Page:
Sudan Table of Contents
Trade union activity was banned by the Bashir government following its rise to power in the 1989 coup, and many union officials were imprisoned. Prior to 1989, the trade unions that were active were nevertheless under state control, most having been established in their latest incarnation by the government in 1971. The labor union movement originated in 1946 with the formation by some Sudan Railways employees of the Workers' Affairs Association, the predecessor of the SRWU. Two years later the Trades and Tradesmen's Union Ordinance of 1948, which was based largely on the British model and the concepts of voluntary association and limited government intervention in union affairs, gave official sanction to unions. The 1948 ordinance permitted formation of unions by as few as ten individuals, and a proliferation of mostly small, ineffective bodies emerged. The major exception was the rail union, which, as an official body, became Sudan's wealthiest and most powerful union. In 1949 the workers' association helped form the national Workers' Congress, which in 1950 became the Sudan Workers Trade Unions Federation (SWTUF). Dominated by communists, the SWTUF was closely associated with the Sudanese Communist Party (SCP). The SWTUF failed to receive government recognition, and its interests and actions tended strongly to be along political lines. After national independence, the federation had frequent confrontations with the new government, including a successful general strike in October 1958. This strike was one of the factors that contributed to the military takeover of the government the following month (see The Abbud Military Government, 1958-64 , ch. 1).
At the time of the 1958 coup, the SWTUF controlled roughly 70 percent of all labor union membership. The new military government repealed the 1948 ordinance, dissolved all unions, and detained many of the federation's leaders. Some union organization was again permitted after 1960 but it was prohibited for white-collar workers, and federations were not allowed. Upon restoration of the civilian government in 1964, the 1948 ordinance was reinstated, and the SWTUF reemerged. Union membership increased rapidly and had risen to about 250,000 workers in about 500 to 600 unions by 1970. Most were small (three-quarters had fewer than 200 members), financially weak, and generally not very effective. The few larger unions were in the public sector, led by the SRWU.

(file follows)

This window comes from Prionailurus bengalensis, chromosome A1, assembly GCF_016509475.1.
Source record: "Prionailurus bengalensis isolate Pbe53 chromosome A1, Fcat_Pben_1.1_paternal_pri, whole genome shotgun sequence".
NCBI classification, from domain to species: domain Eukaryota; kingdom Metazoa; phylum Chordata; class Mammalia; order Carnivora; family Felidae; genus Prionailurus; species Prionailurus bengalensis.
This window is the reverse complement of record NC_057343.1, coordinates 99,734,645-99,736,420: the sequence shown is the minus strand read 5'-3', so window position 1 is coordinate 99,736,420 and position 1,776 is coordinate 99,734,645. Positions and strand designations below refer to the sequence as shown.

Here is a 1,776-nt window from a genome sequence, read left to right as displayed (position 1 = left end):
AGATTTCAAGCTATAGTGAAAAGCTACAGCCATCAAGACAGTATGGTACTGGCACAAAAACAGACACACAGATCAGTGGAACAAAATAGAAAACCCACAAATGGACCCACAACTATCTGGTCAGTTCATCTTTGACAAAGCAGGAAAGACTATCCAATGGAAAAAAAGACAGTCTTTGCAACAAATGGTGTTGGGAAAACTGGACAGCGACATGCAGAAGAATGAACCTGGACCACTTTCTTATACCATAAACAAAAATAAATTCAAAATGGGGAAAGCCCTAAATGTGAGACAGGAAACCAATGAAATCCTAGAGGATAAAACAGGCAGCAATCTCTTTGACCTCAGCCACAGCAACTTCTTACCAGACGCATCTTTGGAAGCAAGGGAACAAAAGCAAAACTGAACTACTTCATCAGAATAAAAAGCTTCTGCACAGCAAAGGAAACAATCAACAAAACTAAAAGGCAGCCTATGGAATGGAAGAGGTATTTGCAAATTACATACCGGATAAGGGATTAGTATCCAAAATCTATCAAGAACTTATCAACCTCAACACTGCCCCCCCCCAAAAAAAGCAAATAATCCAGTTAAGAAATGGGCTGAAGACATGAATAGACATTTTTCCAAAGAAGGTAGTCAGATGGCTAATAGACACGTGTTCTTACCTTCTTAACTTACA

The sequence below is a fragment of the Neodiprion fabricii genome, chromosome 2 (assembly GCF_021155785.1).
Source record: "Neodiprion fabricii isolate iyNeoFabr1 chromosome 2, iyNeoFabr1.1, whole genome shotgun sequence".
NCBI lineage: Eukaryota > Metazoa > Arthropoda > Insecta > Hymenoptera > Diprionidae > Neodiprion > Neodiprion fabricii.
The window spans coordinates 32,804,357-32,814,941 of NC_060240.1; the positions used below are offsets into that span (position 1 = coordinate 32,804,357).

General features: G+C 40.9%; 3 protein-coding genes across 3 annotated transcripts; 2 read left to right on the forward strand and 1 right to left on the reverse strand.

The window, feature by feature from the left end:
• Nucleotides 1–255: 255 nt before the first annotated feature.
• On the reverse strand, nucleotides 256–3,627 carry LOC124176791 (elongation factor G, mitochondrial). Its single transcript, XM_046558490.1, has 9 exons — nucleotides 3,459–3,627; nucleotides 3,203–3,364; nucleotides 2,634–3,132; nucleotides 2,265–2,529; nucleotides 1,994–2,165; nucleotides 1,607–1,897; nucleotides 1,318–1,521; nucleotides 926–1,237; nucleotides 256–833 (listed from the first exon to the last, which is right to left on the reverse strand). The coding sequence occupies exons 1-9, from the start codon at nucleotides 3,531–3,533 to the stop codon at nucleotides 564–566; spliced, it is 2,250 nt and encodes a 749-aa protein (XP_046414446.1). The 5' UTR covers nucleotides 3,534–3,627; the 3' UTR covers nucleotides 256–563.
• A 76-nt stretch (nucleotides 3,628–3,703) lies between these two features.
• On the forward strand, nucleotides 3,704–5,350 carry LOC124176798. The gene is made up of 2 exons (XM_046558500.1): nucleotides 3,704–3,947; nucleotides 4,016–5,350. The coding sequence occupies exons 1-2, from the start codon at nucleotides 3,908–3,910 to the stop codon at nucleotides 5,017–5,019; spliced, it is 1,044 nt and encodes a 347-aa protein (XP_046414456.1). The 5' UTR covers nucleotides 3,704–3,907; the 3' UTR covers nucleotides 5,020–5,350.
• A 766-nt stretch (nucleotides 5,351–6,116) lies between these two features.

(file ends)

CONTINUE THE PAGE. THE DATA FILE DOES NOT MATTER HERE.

SWTUF leadership remained in communist hands. The SCP was allied with the group that carried out the military coup of May 1969, and the SWTUF and the unions were welcomed as partners in the proclaimed socialist struggle to better the conditions of the workers. Strikes, however, were prohibited by a presidential order issued shortly after the 1969 takeover. The relationship was abruptly ended after the abortive communist coup in mid-1971. The government dissolved the SWTUF and executed a number of its leaders.
Late in 1971 the government promulgated the Trade Unions Act, under which directives were issued in 1973 that established eighty-seven unions based on sectoral, occupational, and industrial lines. Somewhat more than half were "employees'" unions (for white-collar employees), and the rest were "workers'" unions (for blue-collar workers). The existing unions were variously merged into the specified groupings. The act contained measures to strengthen unionism, including a provision for compulsory dues and employer-paid time off to serve as union officials. The SWTUF was reinstituted for the "workers'" unions, and the Sudanese Federation of Employees and Professionals Trade Unions formed in 1975 for the white-collar group. Their representation of union interests was carried on within guidelines set by the government and the Sudan Socialist Union (SSU), the mass political party established by the government in 1972. In the late 1970s, they led strikes, which, although illegal, resulted in settlement of issues through negotiations with the government. The last major attempt by organized labor to strike occurred in June 1981, but the strike by the Sudan Railways Workers' Union was broken by the Nimeiri government, which arrested its leaders.
Prior to 1989, the SWTUF, in its weakened state, included forty-two trade unions, representing more than 1.7 million workers in the public and private sectors. The federation was affiliated with the International Confederation of Arab Trade Unions and the Organization of African Trade Union Unity.
Data as of June 1991
Sudan Table of Contents